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    \$\begingroup\$ I don't think independent normally means 'hobby games', it normally means 'small company not reliant on publisher funding'. As such your client/customer situation can be simpler than I suggested above, but you can be arguably even more susceptible to market forces. But at the end of the day most formal requirements analysis is going to come up short because it is incredibly hard to qualify what a "business need" is in terms of a game. Games differ significantly from other software in this regard and thus I would humbly suggest that other ways of specifying the software are more relevant. \$\endgroup\$ – Kylotan Mar 22 '11 at 2:59
  • \$\begingroup\$ What are the other ways? \$\endgroup\$ – johnny Nov 19 '16 at 0:45

Requirements analysis is much more aimed at corporate software, with formal communication channels and that kind of thing, little to none of which will exist for an indie developer. It's not very useful for games because many requirements cannot be formally tested or verified. If you have a toolbar and you say, "Clicking this button should drop down a menu with XYZ on it", then you can pay someone virtually nothing to click the button and see what happens. Is your game fun? That's a whole different kettle of fish.

RA can be useful for determining if the game functions; but when it comes to things like balance, replayability and other factors that determine the ultimate fun factor of the game, then it's difficult or impossible to test them. So ultimately, it depends on whether or not you're going for an excellent implementation of an existing idea; or whether or not you're looking for success in novel gameplay.


Skip it.

What area of Game Development are you interested in going into? I'm assuming Programmer but...

Designer: They write a lot. A whole lot. There is usually a design document which communicates the designers vision but for everyone else except the producer or publisher you'll normally get the information from the designer themselves.

Programmer: The lead determines the technical requirements which will depend hugely on the platform and the asset pipeline. You'll learn how to do this as you work with your lead on the job.

Artist: Again its the lead artist along with the lead programmer who usually set the requirements for art assets. Learn on the job.

Requirements analysis, like the course they will most likely be teaching, is useful for big corporations trying to justify spending money and for outsourcing. And its often done by someone who once coded and has possibly since forgotten. stab

If you plan to go indie take a business/accounting/management subject. You'll need it to survive and not get screwed. Good Luck.

  • \$\begingroup\$ I also would assume programmer, since he tagged it programmer ;) \$\endgroup\$ – The Communist Duck Mar 20 '11 at 11:21
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    \$\begingroup\$ -1 So, you not only missed that the person tagged it for programmers, you also missed that it was for indie development, which would immediately imply that there wouldn't be a tech lead to learn from. Requirements analysis is useful--even when not doing full system specs--learning how to get in the correct mindset to analyze problems. Additionally, the practice in writing will always be useful if the need arises to make a pitch to a publisher. Your advice, frankly, neither addresses the target audience nor provides any useful insight on the topic. \$\endgroup\$ – ChrisE Mar 21 '11 at 17:00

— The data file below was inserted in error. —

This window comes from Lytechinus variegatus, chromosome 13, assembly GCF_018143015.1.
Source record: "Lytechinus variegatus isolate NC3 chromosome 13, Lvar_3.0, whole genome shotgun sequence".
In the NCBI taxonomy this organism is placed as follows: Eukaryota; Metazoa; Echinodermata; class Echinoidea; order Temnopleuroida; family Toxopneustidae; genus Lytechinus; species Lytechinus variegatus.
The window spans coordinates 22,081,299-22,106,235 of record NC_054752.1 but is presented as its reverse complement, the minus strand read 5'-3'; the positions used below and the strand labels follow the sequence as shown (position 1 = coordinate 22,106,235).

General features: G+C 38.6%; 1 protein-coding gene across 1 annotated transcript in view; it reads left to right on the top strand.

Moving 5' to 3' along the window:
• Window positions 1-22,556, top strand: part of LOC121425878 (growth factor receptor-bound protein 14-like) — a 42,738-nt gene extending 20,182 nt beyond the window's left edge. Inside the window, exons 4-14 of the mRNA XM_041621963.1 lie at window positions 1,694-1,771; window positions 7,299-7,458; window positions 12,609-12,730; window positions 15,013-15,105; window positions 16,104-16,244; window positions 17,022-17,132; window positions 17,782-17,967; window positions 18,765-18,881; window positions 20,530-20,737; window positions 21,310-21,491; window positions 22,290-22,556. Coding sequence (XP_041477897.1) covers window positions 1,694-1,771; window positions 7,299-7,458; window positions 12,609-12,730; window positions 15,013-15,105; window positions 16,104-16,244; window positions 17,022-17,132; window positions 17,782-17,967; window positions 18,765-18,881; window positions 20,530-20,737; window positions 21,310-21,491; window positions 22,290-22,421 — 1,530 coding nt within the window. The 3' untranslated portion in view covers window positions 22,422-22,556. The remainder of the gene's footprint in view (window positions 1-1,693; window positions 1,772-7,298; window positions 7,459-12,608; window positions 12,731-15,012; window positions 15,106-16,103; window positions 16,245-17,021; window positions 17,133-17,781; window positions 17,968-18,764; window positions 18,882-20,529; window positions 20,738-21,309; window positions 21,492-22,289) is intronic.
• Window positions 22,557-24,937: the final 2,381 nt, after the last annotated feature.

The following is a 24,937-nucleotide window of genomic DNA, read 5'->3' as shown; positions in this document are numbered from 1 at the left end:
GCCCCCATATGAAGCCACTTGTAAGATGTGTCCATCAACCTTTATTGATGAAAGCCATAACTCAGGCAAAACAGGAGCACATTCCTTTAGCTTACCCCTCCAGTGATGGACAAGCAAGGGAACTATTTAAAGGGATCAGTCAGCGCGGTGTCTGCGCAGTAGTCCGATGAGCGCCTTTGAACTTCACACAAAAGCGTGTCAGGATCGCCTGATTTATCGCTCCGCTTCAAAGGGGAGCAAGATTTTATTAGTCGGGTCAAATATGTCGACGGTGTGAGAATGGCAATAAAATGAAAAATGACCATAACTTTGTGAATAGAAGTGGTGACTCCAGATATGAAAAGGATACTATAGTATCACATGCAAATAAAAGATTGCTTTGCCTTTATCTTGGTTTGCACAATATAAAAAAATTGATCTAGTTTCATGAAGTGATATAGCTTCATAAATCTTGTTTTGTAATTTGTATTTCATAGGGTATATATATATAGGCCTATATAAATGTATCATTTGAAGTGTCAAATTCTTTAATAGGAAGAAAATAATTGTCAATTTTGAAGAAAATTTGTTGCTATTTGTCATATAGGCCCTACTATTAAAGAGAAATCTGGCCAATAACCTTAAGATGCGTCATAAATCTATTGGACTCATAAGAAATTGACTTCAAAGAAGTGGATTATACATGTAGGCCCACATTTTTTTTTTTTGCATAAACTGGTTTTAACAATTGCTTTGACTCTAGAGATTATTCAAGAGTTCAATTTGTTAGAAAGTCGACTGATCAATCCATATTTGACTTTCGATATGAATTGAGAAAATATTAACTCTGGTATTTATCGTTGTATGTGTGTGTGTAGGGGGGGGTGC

• \$\begingroup\$ -1 Agreed. Enough crappy software out there that doesn't do what people need and enough indie games that suffer from terrible designs that don't solve the technical problems and devolve into endless rewrites and unreleased games. Formal methods are a formality which indie games may not explicitly go through, but having the background does lead to a "stop and think" mindset rather than "code and fix" which is all too prevalent. Coders are a dime a dozen, and yet quality software so rare. You do the math. \$\endgroup\$ – PatrickB Mar 21 '11 at 18:59
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    \$\begingroup\$ Ha ha ha. All game development, especially indie, is about being agile and iterating on a core idea. Requirements analysis has nothing to offer and is for the most part a front heavy process. So I generalized my answer. If they plan on going indie having a network of semi-experienced developers and artists will be hard to do without. So either you need to be a genius in all areas of game development and business or you find mentors, a la tech leads etc. Try not to be so sensitive guys. \$\endgroup\$ – bkersten Mar 21 '11 at 22:54
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    \$\begingroup\$ @PatrickB Requirements analysis wouldn't affect how a piece of software is designed. Requirements analysis is full of useless pieces of information that a games developer would hardly ever use (use case diagrams especially spring to mind). It's a topic that is pretty much geared towards stakeholders and hence corporate environments. I agree that the developer should list requirements (features) but that should be common sense. Designing a piece of software is a completely separate topic which requirements analysis barely touches on (at university anyway) \$\endgroup\$ – Ray Dey Mar 22 '11 at 1:26